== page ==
1. AMD Ryzen 7 5800X CPU (8 core/16 thread)
2. G.Skill 64 GB DDR4-2666 (2×32 GB modules)
3. CoolerMaster Hyper 212 RGB closed-loop liquid CPU cooler
4. Asrock B550 Extreme4 AM4 Motherboard
5. Sabrent Rocket Q NVMe PCIe x4 SSD 2TB

Open Questions for the Build

This will be my first time to put together a PC that aims to comply with Windows 11 requirements. I’m curious to see if those will be met by default, or if I’ll have to fiddle the BIOS to get Secure Boot and TPM 2.0 emulation working. Whatever happens, count on me to keep you posted right here. The target schedule for the project is Saturday, August 21. I’m going to take a back seat, and let my 17-year-old son Gregory take the old stuff out, and put the new stuff in. Wish us luck!


Pondering Windows 11 Hardware Requirements

The Windows user community is abuzz with reactions and concerns about what it takes, PC-wise, to upgrade to Windows 11. This has many people — myself included — pondering Windows 11 hardware requirements.  For the record, Microsoft Docs states those things clearly on the Windows 11 requirements page. (Indeed, the bulleted list below is cut’n’pasted from that source) :

    • Processor: 1 gigahertz (GHz) or faster with two or more cores on a compatible 64-bit processor or system on a chip (SoC).
    • RAM: 4 gigabytes (GB) or greater.
    • Storage: 64 GB* or greater available storage is required to install Windows 11.
      • Additional storage space might be required to download updates and enable specific features.
    • Graphics card: Compatible with DirectX 12 or later, with a WDDM 2.0 driver.
    • System firmware: UEFI, Secure Boot capable.
    • TPM: Trusted Platform Module (TPM) version 2.0.
    • Display: High definition (720p) display, 9″ or greater monitor, 8 bits per color channel.
    • Internet connection: Internet connectivity is necessary to perform updates, and to download and use some features.
      • Windows 11 Home edition requires an Internet connection and a Microsoft Account to complete device setup on first use.

Pondering Windows 11 Hardware Requirements Leads to Upgrade Plans

Of the 10 systems currently on the premises here at Chez Tittel, only 3 of them fail to meet the afore-stated stipulations. Those 3 systems are:

1. My production desktop PC, whose i7-6700 misses the CPU cut-off by one Intel generation. It also lacks TPM 2.0.
2. My son’s desktop PC, whose i7-4770K (built in 2014) is pretty long in the tooth. It’s overdue for an upgrade anyway. It too, lacks TPM 2.0 support.
3. My 2014 Surface Pro 3 sports another 4th-gen Intel processor, an i7-4650U. No TPM 2.0 here, either.

I will upgrade both desktops (systems #1 and #2 above). The parts for #2 arrived this weekend and I’ll be upgrading that system sometime this week. It’s going to be a Ryzen 5800X. Its B550 mobo offers TPM 2.0 emulation as part of a broad range of capabilities. I plan to upgrade my production desktop next month, or the month after, to be ready for an October Windows 11 production release date.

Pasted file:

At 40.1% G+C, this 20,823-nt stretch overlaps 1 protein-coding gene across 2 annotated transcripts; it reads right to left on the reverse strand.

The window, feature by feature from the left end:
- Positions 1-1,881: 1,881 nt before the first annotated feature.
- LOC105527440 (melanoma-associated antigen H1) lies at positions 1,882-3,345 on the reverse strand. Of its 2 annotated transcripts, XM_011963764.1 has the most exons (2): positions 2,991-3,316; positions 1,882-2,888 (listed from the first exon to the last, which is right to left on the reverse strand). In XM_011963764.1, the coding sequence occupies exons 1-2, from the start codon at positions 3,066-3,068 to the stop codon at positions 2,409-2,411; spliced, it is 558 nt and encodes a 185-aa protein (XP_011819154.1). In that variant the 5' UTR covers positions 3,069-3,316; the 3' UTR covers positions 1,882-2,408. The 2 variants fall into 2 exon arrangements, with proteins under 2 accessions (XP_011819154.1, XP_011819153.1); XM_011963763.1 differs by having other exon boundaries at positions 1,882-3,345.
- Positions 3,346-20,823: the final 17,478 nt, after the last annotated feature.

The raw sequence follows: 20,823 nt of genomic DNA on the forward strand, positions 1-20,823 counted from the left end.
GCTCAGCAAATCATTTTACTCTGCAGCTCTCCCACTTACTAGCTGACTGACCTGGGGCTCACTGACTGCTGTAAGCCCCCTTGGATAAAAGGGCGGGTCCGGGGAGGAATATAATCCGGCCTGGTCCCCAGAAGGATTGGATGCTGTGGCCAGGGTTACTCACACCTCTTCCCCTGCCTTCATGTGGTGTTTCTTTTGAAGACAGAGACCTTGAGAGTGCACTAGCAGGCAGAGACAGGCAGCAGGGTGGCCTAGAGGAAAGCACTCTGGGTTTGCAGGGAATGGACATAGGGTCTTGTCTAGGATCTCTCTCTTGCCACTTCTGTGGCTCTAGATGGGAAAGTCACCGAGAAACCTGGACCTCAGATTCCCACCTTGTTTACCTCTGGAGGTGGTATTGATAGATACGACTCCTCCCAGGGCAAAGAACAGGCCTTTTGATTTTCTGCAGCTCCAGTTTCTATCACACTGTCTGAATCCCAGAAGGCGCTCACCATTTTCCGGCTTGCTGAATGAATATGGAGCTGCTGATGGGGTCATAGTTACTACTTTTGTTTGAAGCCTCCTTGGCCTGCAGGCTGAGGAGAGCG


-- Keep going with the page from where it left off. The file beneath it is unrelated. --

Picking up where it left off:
Keeping an Eye on Windows 10

Usually when a new OS version comes out, I abandon the previous one completely and move wholesale to the new version. I won’t be able to do that with the Surface Pro 3 (#3 above) so I’ll keep it running Windows 10 as long as it can.

EOL for Windows 10 is October 2025, so that’s going to be a while yet. In fact, if all goes to plan I may be retiring that year myself assuming my son also manages to graduate from college in 4 years. (Alas, that’s not always a safe assumption: both of my step-kids took 5 or more years to earn their bachelor’s degrees, and my sister’s 2 are on the same course. I’m resigned to the notion that it may take him 5 years to finish a bachelor’s, because that’s become such a norm.)

Why I’m Basically OK with MS Requirements

I’m not as bent out of shape by Microsoft’s requirements cut-offs as many people seem to be. I understand one must draw the line somewhere, and that hardware-level security has made dramatic strides in the past half-decade. I’m assuming that’s why MS drew the line at 8th generation Intel (Coffee Lake) CPUs and AMD and ARM processors of similar vintage.

These cut-offs take us back to 2017, nearly 5 years back from the upcoming Windows 11 release date (more or less expected for October). Because TPM (via emulation) is part and parcel of all such systems, by and large, it’s not really an additional hurdle unless users bought older motherboards for newer processors in the 2017-2018 timeframe.

For some fascinating viewpoints and issues on this topic, check out the ElevenForum thread “Update on Windows 11 minimum requirements.” As I write about this conversation, it already boasts numerous items (including my own at #212). There are sure to be many, many more before all is said and done. That said, it’s worth a read-through. Lots of good opinions and ideas, pro and con, and good reflection of the state of the user community.



MS Makes LTSC Sole Windows Server Release Channel

When you think about it, here’s a sensible move. Windows Server is the kind of platform that organizations want to stand up, get right, and leave alone. There’s little need for personalization, and it doesn’t need desktop tweaks. In fact, Server is really a background thing. It  holds up the “you ask, I answer” side of client/server. architecture. Then, too, MS put containers and microservices under the Azure umbrella. That’s why, I think, that MS makes LTSC sole Windows Server Release channel.